Researchers from the Nordic Studies Center (CEN, Universite Laval, Quebec) have just documented two global warming events in Northern Quebec. The first concerns the acceleration of permafrost melt in subarctic peatlands, and the second is the increase in the rate of vertical growth of trees at the edge of forests.
In a recent issue of Geophysical Research Letters, researchers use accumulated data from a peat bog at the height of the parallel 56e east of Hudson Bay to describe the evolution of permafrost in this habitat.
Researchers used an 1957 aerial photo and field-collected data from visits every 10 years between 1973 and 2003. They found that the percentage of peatland occupied by permafrost went from 82% 1957 to 13% 2003. Its disappearance rate has doubled since 1993. According to the researchers, the main cause of this acceleration is the increase in precipitation in the form of snow; the snow cover protecting the soil against the freezing wave and buffering the temperature differences. The impact of peatland degradation on the greenhouse gas balance remains to be measured.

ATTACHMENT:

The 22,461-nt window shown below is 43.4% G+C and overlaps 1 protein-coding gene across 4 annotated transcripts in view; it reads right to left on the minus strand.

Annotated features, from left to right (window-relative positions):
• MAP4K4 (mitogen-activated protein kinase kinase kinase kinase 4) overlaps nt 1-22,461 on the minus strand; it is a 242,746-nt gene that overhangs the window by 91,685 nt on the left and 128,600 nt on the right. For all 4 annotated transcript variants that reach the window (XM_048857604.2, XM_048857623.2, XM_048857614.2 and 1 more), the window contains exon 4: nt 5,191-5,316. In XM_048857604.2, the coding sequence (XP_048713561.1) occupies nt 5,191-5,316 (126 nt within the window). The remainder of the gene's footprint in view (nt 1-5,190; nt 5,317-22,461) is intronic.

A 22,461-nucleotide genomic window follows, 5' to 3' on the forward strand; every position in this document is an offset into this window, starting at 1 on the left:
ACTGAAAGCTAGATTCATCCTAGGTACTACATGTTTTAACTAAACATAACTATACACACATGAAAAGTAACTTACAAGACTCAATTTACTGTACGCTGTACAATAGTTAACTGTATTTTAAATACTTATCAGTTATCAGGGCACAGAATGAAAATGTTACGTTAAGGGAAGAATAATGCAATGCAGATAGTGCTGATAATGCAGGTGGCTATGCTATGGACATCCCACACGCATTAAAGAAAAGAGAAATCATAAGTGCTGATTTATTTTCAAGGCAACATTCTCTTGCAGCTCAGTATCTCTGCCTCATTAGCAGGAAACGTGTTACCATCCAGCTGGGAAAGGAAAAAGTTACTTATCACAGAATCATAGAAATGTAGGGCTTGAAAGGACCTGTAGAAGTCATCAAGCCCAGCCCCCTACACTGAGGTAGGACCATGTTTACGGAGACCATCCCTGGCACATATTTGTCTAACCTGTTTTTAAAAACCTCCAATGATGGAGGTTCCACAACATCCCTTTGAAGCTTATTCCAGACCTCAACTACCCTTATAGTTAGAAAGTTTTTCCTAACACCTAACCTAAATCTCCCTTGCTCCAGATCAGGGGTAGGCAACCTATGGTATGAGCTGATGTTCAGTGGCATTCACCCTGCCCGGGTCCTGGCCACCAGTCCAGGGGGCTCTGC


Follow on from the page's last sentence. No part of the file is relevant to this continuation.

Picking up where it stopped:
In addition, global warming models predict that the current northern forest limit will be progressively pushed northward. In an article recently published in the Journal of Ecology, researchers predict that northern expansion of black spruce - a species with limited reproductive capacity - should be preceded by a change in the habit of these trees: according to their analyzes, the stem The main tree has experienced accelerated vertical growth since
1970 years. If current conditions continue, spruce trees will continue to grow vertically and produce more cones and seeds; this should favor the northern expansion of the tree line.
Sources: Jean Hamann - On the go, 10 / 03 / 2005 - Laval University